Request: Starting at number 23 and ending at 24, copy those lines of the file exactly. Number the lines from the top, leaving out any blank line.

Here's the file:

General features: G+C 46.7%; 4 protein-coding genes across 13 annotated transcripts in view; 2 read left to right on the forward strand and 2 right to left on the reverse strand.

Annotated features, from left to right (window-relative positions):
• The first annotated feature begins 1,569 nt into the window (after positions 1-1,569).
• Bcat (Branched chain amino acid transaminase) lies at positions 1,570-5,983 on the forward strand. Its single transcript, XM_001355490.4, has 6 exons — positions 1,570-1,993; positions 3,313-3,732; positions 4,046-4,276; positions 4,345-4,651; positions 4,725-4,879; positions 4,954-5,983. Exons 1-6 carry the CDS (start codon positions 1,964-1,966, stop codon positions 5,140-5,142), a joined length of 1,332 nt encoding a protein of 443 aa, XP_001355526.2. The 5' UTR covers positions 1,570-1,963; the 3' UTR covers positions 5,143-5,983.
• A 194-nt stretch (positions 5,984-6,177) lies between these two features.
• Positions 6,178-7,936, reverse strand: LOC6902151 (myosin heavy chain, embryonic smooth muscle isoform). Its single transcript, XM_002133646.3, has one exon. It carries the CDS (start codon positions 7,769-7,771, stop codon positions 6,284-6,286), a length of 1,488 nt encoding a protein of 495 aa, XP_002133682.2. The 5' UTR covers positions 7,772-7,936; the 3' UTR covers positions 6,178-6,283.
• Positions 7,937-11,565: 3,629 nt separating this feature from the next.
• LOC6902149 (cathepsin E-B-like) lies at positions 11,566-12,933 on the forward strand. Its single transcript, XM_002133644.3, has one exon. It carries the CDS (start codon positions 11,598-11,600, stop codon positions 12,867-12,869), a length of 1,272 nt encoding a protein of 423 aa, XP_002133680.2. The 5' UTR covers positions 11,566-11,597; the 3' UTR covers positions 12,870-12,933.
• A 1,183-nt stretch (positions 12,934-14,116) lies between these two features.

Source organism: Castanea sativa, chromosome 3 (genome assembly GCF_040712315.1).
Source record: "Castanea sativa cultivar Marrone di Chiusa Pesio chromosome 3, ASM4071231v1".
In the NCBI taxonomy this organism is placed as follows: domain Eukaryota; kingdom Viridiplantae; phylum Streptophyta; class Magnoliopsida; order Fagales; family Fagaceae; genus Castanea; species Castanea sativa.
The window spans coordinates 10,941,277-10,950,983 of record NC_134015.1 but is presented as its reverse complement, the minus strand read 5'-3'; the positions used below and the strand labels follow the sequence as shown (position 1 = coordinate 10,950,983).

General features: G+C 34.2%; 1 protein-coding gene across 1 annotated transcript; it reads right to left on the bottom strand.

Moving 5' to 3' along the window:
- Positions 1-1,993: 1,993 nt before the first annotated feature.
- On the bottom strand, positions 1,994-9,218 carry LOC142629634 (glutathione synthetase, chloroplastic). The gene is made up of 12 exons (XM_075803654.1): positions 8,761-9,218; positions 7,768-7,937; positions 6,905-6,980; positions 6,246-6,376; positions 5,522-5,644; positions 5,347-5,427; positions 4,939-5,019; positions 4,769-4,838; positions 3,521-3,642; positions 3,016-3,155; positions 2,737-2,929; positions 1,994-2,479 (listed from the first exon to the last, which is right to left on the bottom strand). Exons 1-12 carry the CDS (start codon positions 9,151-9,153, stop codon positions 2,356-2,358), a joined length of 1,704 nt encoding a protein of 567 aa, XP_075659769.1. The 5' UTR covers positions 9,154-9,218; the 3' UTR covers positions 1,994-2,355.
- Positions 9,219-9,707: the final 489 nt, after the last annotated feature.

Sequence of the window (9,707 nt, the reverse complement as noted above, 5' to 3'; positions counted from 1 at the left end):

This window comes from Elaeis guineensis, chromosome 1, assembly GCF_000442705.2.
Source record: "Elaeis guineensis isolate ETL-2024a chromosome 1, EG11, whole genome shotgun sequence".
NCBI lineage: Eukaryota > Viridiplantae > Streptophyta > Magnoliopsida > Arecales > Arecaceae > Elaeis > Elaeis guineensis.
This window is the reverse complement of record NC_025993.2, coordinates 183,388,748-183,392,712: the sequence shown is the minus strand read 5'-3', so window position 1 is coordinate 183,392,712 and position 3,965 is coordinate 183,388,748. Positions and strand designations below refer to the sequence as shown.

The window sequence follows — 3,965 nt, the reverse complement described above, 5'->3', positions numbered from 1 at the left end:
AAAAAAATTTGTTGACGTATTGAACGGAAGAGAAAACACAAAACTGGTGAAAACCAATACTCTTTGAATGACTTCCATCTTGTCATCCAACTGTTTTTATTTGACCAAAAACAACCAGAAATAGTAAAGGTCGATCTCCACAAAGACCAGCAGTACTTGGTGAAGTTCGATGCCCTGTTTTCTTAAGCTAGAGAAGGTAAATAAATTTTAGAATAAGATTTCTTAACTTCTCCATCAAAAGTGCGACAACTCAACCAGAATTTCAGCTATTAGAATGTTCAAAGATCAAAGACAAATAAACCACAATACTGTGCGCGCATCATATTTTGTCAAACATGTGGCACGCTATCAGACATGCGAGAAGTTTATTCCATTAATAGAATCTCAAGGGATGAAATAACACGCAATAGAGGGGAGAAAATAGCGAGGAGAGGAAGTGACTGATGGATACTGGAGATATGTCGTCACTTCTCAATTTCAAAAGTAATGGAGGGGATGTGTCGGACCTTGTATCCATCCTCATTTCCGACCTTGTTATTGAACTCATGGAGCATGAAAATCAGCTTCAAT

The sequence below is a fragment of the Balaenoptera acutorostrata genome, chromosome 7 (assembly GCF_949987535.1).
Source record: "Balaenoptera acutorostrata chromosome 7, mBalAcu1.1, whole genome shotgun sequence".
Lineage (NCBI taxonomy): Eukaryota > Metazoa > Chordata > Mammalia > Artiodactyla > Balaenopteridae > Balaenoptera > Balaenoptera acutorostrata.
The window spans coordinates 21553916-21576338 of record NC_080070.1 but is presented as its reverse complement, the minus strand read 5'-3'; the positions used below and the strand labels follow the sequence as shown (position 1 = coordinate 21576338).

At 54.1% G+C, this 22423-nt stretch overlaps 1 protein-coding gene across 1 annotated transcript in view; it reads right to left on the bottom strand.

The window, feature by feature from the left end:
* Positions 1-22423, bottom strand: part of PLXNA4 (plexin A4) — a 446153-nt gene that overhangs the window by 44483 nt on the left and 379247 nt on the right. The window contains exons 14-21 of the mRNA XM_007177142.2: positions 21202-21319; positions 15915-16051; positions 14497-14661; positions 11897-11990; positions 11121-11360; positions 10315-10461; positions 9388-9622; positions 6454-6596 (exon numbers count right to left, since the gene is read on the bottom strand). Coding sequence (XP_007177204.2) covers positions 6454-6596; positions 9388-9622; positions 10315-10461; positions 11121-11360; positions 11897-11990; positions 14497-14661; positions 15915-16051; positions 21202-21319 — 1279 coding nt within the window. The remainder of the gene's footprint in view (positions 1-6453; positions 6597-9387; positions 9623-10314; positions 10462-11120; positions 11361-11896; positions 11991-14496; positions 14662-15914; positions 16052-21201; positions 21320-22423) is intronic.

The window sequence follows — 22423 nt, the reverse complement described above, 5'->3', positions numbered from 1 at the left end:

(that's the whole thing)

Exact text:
This window is the reverse complement of record NC_025993.2, coordinates 183,388,748-183,392,712: the sequence shown is the minus strand read 5'-3', so window position 1 is coordinate 183,392,712 and position 3,965 is coordinate 183,388,748. Positions and strand designations below refer to the sequence as shown.

The window sequence follows — 3,965 nt, the reverse complement described above, 5'->3', positions numbered from 1 at the left end: